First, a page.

Mark Field isa member of the Intelligence and Security Committee and MP for the Cities of London and Westminster.

Few would dispute that we have been here before. The opening up to UK investment of commercial opportunities in India has had many a false dawn over recent years.

However, the ascent of Narendra Modi to the Indian Prime Ministership promises a new era for the City of London, whose professional services have frequently felt themselves thwarted by red tape and bureaucratic obstruction when doing business there.

It was commonplace until recently to speak of India and China in the same breath as the twin engines of global growth in the twenty-first century. It has understandably pained many Indians to see China storm ahead in the eyes of most global observers over the past decade. India’s GDP annual growth rate has plummeted from 10.5 per cent in 2010 to 4.8 per cent last year. Whilst Beijing and Shanghai now feature in the top twenty of the Global Cities Index that compares everything from human capital to cultural and business activity, this year shabby Delhi and chaotic Mumbai rank 57 and 41 respectively. As China’s extensive high-speed rail network is on course to expand by nearly two-thirds by 2020, progress towards India’s avowed goal of adding 25,000km of new track to its own, rustier rail network is painfully slow – in the five years to 2011, only 1750km was laid out.

India may have been battered by the storms afflicting global finance over the past five years, but it has many stubborn difficulties of its own making. Assuming continued annual growth of 8 per cent, the Congress-led coalition government of the past decade complacently failed to address India’s serious structural problems, all the while undertaking major redistributive welfare programmes that risked higher fiscal and trade deficits.

Similarly, while the nation very successfully carved itself a niche as the world’s preferred back office, supplying competitively priced, skilled labour in sectors such as the IT industry, it failed to harness its vast pool of unskilled workers to help build a broad manufacturing base of the kind that China so effectively engineered for itself. That would have required India’s government to tackle the many barriers deterring investors. Instead, inflexible labour laws, crumbling infrastructure, hopelessly unreliable power grids, rigid policies on Foreign Direct Investment (FDI) and confusion over land rights remained unaddressed.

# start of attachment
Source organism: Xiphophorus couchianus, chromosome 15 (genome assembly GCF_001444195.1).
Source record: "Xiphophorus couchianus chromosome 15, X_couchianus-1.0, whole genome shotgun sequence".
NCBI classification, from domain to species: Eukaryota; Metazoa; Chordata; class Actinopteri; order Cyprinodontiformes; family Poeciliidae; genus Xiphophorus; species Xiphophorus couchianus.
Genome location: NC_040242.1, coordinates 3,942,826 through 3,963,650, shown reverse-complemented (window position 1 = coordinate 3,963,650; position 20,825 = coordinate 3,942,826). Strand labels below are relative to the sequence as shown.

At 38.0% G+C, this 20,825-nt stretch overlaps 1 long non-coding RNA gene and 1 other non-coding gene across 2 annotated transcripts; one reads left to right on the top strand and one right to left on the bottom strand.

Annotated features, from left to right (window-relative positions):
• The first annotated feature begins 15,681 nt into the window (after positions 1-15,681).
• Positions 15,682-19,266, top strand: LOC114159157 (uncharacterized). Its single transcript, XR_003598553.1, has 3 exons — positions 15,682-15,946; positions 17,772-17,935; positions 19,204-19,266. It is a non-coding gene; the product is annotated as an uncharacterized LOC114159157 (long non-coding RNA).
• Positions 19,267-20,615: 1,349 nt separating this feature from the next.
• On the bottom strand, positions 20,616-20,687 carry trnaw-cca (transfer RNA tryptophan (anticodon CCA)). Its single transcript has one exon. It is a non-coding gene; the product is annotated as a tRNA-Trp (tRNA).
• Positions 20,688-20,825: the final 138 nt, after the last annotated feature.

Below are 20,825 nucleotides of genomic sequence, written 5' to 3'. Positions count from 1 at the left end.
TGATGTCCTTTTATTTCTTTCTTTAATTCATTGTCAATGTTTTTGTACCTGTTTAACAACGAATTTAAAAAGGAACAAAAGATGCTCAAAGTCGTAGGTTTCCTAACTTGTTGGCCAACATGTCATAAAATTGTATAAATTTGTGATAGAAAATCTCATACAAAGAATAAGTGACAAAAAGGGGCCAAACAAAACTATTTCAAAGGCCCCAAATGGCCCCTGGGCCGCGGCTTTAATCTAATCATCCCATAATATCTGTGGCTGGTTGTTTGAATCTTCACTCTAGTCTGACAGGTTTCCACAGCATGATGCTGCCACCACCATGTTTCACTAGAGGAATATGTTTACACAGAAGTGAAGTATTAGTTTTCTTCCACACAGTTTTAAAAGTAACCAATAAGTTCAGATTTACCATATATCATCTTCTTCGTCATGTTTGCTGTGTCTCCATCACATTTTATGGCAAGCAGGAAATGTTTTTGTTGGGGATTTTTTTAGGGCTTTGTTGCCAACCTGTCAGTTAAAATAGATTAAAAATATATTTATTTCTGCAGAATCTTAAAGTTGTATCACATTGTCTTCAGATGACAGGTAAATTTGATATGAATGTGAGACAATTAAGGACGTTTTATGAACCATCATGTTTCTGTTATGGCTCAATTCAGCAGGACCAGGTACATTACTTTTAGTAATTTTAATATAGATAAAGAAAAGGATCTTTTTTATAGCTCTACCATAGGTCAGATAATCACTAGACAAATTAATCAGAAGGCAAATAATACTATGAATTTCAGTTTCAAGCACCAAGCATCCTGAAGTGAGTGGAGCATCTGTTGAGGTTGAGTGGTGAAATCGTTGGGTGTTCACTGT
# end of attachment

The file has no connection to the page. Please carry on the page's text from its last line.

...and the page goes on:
A package of sweeping measures announced in September 2012 had stoked optimism that India would finally start to tackle those problems head-on. But apathy and indecision soon took hold and last summer, India’s economy hit a crisis point that saw the rupee tumble and inflation run riot. Small wonder that the nation opted for change as it went to the polls. The mere prospect of a Modi government in the months preceding had already begun to enthuse the capital and equity markets, and attract talented Indians living abroad to consider returning home to join the Modi campaign.

As the Finance Minister who had overseen India’s first, ambitious and highly effective programme of economic liberalisation in the early 1990s, there had been hope that Manmohan Singh would usher in a fresh round of deregulation when he took the reins as Prime Minister in 2004. That optimism got buried in red tape and central government indecision, so Indian leadership has form in dashing hopes.

Nevertheless, Modi does have a recent, promising record for implementing economic change. Few doubt that Gujarat’s infrastructure and economic activity improved markedly under his tenure as that state’s Chief Minister, where he achieved a far higher benchmark for growth than most Indian states and built a reputation for ‘fast-tracking’ decision making over key infrastructure projects. His state, which accounts for just five percent of the Indian population, now produces a quarter of the nation’s exports.

Modi’s election manifesto focused heavily on the promotion of job-creating, labour intensive manufacturing. As Prime Minister, he will implicitly understand that his greatest chance of re-election lies in providing jobs to the low-skilled masses, particularly the young. Meanwhile in China, wages rise, the workforce shrinks and Beijing is beginning to refocus from a state-led investment model to one of higher domestic consumption. It is thought that up to 85 million Chinese manufacturing jobs are now up for grabs, providing a unique opportunity for India to step into the space China is vacating.